New Zealand currently approves around 50,000 people each year for permanent residence, adding more than 1 percent annually to the New Zealand population. Over the past fifteen years, permanent residence approvals have fluctuated between 30,000 and 55,000 per year. Skilled and business migrants currently account for 60 percent of residence approvals, a figure that has varied between around one-half and three-quarters over at least the past 15 years. Family-related approvals account for most of the remainder, with the balance being approvals reflecting humanitarian and international responsibilities.

A significant direction of change in immigration policy over recent years has been the expansion of temporary migration approvals. Temporary permit approvals have grown markedly; over 180,000 people per year are currently approved for entry under temporary work or student permits up from around 45,000 10 years earlier.[7] The number of people arriving on student permits peaked at around 85,000 in 2002/03 and 2003/04, whereas the number of people admitted on work-related temporary permits has increased consistently, reaching 115,000 in 2006/07. The expansion reflects a strengthened policy focus on labour-market-focused temporary migrants who can bring skills and experience in occupations and areas identified as suffering from skill shortages. Relevant temporary migration policies include long-term business visas, talent visas, job-search visas, the re-establishment of a list of priority occupations, and an expansion of approvals for working holidays.

Overall, the dominant focus of economic migration policy has been on selecting permanent residents and temporary migrants on the basis of their expected labour market contribution and settlement prospects. For both residents and temporary migrants, this might be expected to reduce the entry disadvantage faced by entering migrants, and to result in a relatively rapid convergence of immigrants' labour market outcomes to those of comparable New Zealand-born workers. In addition, strengthened settlement policies aim to improve further the speed and success of settlement for immigrants (New Zealand Immigration Service 2007) .

2.3 Previous New Zealand research

There are relatively few studies that have examined immigrant adaptation in New Zealand and the majority have relied on simple Census tabulations. For example, Poot et al. (1988) analysed adaptation of age-adjusted labour force participation and unemployment rates using 1981 Census data. Poot (1993) extended this with data from the 1981 and 1986 Censuses to examine convergence of median incomes conditional on employment, controlling for age, occupation, country of origin and years since migration. Comparisons of immigrant and native incomes, employment rates and unemployment rates have also been analysed for later Censuses by Boyd (2006). Given the policy focus on skilled migration, there have also been two studies of labour market outcomes for skilled migrants, using data from the 2001 Census data (Statistics New Zealand 2004; New Zealand Immigration Service 2003). Each contains some cohort analyses of employment status or income convergence, and confirms improvements over immigrants' first five to ten years.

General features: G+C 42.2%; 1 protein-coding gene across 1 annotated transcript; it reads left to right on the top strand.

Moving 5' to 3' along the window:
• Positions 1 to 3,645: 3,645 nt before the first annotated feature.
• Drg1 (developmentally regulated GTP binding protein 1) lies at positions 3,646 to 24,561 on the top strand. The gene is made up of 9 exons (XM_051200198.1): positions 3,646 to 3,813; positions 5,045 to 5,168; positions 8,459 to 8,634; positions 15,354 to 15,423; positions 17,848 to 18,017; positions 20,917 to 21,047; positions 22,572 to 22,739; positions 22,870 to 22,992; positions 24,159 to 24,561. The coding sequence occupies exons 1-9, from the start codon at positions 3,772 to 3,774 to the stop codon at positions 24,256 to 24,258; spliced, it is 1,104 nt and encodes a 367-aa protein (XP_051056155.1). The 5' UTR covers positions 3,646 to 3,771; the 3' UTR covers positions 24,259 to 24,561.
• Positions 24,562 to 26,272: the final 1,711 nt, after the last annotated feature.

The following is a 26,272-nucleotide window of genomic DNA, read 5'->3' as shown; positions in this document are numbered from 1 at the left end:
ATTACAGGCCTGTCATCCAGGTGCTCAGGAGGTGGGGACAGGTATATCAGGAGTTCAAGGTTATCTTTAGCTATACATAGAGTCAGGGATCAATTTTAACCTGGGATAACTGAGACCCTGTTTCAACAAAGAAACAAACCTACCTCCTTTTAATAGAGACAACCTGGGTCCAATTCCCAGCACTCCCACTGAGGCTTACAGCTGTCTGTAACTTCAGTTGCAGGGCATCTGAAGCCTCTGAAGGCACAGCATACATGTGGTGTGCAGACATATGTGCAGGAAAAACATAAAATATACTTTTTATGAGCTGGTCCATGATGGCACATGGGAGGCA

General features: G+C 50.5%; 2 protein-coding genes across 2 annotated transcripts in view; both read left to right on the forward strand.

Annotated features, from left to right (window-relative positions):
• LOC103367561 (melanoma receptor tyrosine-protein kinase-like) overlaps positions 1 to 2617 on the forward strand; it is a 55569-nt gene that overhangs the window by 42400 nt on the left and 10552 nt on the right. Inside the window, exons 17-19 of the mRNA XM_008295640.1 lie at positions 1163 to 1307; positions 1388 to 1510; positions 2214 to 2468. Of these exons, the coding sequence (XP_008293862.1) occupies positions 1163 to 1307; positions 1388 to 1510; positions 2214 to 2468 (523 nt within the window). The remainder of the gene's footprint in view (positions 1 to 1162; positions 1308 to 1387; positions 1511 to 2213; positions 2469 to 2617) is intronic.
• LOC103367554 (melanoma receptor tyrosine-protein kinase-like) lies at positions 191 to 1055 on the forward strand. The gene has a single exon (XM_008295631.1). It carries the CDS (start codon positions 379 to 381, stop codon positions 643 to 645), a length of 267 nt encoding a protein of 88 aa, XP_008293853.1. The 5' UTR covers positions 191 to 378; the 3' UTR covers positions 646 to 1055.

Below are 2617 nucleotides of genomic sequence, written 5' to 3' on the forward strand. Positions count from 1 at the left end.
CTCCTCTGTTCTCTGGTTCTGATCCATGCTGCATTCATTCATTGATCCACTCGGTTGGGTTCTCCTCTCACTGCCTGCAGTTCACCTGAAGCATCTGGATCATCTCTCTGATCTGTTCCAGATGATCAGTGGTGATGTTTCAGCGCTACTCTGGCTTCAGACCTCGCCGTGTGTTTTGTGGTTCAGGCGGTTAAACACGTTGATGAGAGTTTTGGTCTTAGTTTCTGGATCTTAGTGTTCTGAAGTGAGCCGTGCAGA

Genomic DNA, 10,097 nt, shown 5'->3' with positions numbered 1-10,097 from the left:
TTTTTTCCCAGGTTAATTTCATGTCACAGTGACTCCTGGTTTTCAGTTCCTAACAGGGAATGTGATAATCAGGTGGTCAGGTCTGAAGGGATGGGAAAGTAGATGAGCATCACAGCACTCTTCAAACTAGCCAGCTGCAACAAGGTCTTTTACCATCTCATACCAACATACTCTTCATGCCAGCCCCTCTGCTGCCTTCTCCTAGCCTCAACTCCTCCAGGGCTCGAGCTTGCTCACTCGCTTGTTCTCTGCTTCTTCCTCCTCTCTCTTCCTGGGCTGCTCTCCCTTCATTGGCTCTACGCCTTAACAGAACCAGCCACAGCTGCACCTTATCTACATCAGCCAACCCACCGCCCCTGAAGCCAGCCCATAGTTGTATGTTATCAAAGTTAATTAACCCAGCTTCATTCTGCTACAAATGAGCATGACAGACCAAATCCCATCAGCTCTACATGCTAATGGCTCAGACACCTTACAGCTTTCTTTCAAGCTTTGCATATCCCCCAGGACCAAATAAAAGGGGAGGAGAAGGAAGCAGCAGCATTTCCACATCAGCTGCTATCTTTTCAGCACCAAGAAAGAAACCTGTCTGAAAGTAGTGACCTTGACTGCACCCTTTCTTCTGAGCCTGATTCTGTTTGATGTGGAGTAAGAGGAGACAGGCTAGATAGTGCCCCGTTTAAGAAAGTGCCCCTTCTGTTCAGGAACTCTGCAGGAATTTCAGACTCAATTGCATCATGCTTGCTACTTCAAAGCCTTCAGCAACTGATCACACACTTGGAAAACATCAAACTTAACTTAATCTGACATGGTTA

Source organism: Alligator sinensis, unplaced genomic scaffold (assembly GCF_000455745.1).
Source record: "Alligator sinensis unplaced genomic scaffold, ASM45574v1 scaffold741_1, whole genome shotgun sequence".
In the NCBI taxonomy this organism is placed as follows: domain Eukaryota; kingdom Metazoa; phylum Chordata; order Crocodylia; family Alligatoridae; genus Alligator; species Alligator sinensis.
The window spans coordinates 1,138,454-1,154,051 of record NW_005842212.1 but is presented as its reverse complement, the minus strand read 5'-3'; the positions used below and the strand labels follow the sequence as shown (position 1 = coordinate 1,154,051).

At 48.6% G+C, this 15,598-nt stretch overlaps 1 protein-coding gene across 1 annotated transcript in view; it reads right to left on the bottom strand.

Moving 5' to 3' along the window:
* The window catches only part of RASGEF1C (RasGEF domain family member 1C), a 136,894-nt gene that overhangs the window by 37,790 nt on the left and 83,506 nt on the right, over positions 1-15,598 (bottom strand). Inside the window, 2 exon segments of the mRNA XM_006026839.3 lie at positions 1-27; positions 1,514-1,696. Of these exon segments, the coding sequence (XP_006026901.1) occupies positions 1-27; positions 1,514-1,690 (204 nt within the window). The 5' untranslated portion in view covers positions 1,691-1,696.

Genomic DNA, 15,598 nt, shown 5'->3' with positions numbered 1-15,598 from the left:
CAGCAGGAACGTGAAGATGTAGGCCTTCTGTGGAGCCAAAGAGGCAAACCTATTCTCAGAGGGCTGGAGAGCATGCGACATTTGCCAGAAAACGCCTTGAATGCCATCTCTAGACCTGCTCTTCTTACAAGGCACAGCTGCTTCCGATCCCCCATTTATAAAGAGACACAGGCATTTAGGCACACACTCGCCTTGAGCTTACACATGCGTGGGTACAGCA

The only true microeconometric analysis of immigrant assimilation in New Zealand is that of Winkelmann and Winkelmann (1998a), which presents an extensive range of analyses of immigrant assimilation in terms of incomes, incomes for those employed, employment and participation.[8] The use of unit-record data from three Censuses allows the authors to control for a range of compositional factors, including unobservable cohort effects. They find that new immigrants to New Zealand face an entry disadvantage that diminishes with years of residence, that immigrants from English speaking countries had relatively small initial differentials that tended to disappear within 10 to 20 years of residence, and that Asian and Pacific Island immigrants had larger initial differentials and, in some cases, were predicted not to reach parity with natives over their working careers.

Their composition-adjusted estimates show slower improvements in immigrant outcomes than is evident in unadjusted profiles, suggesting that some of the apparent improvement that is evident in cross-sectional descriptive summaries is a result of more recent cohorts having observable and unobservable characteristics that are associated with poorer outcomes. However, even controlling for characteristics, entry disadvantage is much greater for the most recent 'non-English-speaking background' immigrant arrivals in their sample - those who arrived between 1991 and 1995 - than for previous entry cohorts. Boyd (2006) is able to trace the improvement in outcomes for this arrival cohort by the time of the 2001 Census.[9] She shows that they experienced substantial improvements over their first 5 to 10 years, with employment rates rising from 55% to 69%.